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Lack of indemnity scheme in Northern Ireland is ‘blatantly unfair’, says BMA



Changes should be made to the ‘blatantly unfair’ indemnity system in Northern Ireland, the head of the BMA GP Committee in Northern Ireland has said. 

Since April this year, GPs in England and Wales have no longer had to pay their own indemnity fees for NHS work, thanks to a new Government scheme.

But GPs in Northern Ireland are not covered by the scheme and are still paying thousands of pounds a year to be covered for clinical negligence.

Dr Alan Stout, Chair of BMA NI GPC told delegates at the LMC annual conference on Saturday that a solution is a priority.

In a speech to delegates, he said: ‘We know that we as GPs in Northern Ireland are now the only health care professionals of any designation in the whole of the UK still paying exorbitant costs for personal indemnity, often running into five figures. This is not only blatantly unfair but also carries significant risk in terms of outstanding liabilities and we need to solve this as quickly as possible.’

‘Unfortunately, any change to this may well require a minister, but we are exploring all avenues in their absence and the Department of Health have introduced funding over the past two years to cover the rising costs.’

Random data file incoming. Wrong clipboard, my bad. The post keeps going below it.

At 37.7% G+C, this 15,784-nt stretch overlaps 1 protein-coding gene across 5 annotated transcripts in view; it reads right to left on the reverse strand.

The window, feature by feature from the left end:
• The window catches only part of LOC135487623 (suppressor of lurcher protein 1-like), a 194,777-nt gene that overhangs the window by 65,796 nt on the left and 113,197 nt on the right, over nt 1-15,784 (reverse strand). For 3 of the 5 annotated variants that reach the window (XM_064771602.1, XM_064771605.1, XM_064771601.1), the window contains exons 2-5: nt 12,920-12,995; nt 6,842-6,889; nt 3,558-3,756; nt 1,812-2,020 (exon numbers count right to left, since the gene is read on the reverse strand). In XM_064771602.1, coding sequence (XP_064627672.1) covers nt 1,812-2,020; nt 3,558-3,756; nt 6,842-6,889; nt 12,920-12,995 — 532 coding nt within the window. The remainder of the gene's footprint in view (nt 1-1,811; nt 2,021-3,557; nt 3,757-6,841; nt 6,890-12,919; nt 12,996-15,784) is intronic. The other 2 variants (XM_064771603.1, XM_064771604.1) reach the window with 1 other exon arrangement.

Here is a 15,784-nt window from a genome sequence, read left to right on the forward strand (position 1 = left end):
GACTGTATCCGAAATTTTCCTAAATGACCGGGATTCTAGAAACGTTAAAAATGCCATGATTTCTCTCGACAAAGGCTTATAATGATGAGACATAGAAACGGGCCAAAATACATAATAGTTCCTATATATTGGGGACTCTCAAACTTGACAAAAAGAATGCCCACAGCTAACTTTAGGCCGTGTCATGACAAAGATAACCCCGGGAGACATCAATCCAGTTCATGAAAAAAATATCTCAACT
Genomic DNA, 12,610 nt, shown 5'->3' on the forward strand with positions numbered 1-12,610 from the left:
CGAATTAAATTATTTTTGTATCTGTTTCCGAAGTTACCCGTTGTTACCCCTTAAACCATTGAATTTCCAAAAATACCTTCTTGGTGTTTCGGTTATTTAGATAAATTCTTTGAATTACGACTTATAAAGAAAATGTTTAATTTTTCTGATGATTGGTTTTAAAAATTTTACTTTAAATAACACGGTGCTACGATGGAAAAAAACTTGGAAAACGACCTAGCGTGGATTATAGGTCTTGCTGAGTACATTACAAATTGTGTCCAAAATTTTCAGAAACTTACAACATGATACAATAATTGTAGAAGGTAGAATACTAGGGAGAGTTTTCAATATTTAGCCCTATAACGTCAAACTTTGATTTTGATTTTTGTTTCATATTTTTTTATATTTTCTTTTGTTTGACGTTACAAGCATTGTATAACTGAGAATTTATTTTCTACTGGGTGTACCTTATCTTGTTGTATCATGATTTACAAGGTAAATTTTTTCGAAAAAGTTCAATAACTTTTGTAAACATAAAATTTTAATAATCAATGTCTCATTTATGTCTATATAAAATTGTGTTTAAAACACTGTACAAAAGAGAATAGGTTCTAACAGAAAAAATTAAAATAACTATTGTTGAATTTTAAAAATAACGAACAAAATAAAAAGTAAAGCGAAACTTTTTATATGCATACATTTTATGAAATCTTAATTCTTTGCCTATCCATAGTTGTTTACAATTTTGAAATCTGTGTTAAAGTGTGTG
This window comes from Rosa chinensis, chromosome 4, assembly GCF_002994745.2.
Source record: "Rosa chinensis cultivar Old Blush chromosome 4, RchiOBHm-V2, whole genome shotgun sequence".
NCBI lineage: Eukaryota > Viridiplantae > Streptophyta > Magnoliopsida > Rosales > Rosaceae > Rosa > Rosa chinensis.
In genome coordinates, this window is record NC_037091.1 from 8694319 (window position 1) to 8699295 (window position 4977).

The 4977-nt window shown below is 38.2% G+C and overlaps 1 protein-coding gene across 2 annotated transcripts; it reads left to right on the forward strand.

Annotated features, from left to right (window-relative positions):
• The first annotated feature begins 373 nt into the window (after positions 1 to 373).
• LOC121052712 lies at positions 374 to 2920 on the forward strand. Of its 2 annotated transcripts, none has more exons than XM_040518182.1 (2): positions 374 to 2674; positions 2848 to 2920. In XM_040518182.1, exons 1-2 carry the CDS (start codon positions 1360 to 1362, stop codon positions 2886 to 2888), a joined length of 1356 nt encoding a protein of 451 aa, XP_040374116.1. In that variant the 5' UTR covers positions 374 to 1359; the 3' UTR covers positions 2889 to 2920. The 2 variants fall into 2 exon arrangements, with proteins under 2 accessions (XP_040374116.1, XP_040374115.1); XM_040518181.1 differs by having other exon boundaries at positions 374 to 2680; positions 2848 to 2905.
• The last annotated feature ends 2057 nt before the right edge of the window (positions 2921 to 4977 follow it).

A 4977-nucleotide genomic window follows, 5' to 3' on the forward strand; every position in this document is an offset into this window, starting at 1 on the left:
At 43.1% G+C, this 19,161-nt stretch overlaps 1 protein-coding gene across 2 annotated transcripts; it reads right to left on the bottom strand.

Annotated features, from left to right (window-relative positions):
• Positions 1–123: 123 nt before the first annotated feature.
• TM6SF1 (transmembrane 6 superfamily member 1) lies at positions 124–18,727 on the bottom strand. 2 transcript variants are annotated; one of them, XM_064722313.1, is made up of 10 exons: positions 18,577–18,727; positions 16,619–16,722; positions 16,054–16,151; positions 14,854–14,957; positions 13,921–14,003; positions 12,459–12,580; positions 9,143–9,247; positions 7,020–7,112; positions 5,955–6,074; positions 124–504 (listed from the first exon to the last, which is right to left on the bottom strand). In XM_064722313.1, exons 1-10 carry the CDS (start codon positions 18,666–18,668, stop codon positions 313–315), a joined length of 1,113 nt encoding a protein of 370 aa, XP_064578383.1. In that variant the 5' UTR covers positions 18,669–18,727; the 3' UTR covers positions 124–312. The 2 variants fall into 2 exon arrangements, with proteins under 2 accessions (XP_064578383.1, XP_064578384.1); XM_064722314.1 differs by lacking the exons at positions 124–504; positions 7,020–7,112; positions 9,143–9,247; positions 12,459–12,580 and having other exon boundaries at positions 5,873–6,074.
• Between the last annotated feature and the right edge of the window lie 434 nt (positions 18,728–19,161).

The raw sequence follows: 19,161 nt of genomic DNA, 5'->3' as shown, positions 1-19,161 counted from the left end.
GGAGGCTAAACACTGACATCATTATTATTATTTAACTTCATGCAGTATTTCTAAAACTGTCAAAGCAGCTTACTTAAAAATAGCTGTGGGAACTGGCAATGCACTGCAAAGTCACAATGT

Speaking to Pulse, he said the lack of a Government in Northern Ireland meant it would be difficult to implement the scheme unless there was a directive from Westminster with a funding package to support it.

He said: ‘We want indemnity to be covered but don’t want a reorganised and complicated contract agreement.’

Dr Stout added that changes in other areas must also be made to create a more ‘stable’ healthcare environment in Northern Ireland, including helping practices that do not yet have multidisciplinary teams and looking at GP premises as an ‘ongoing priority’.  

He said: ‘We cannot be complacent. We are fully aware that there are still practices in significant difficulty and particularly in areas that do not yet have multidisciplinary teams. We need to work with these practices and provide as much help as we can, collectively as it is vital that we create the stable environment that we all need.

‘Premises is also an ongoing priority, with it often becoming the destabilising factor within a practice, be it through a lease, be it through a sale or be it the reluctance of a new partner to buy in. We have various projects and various workstreams to try to address this and we will continue to do so.’

In October, it was announced that multidisciplinary teams would extend to all five health boards.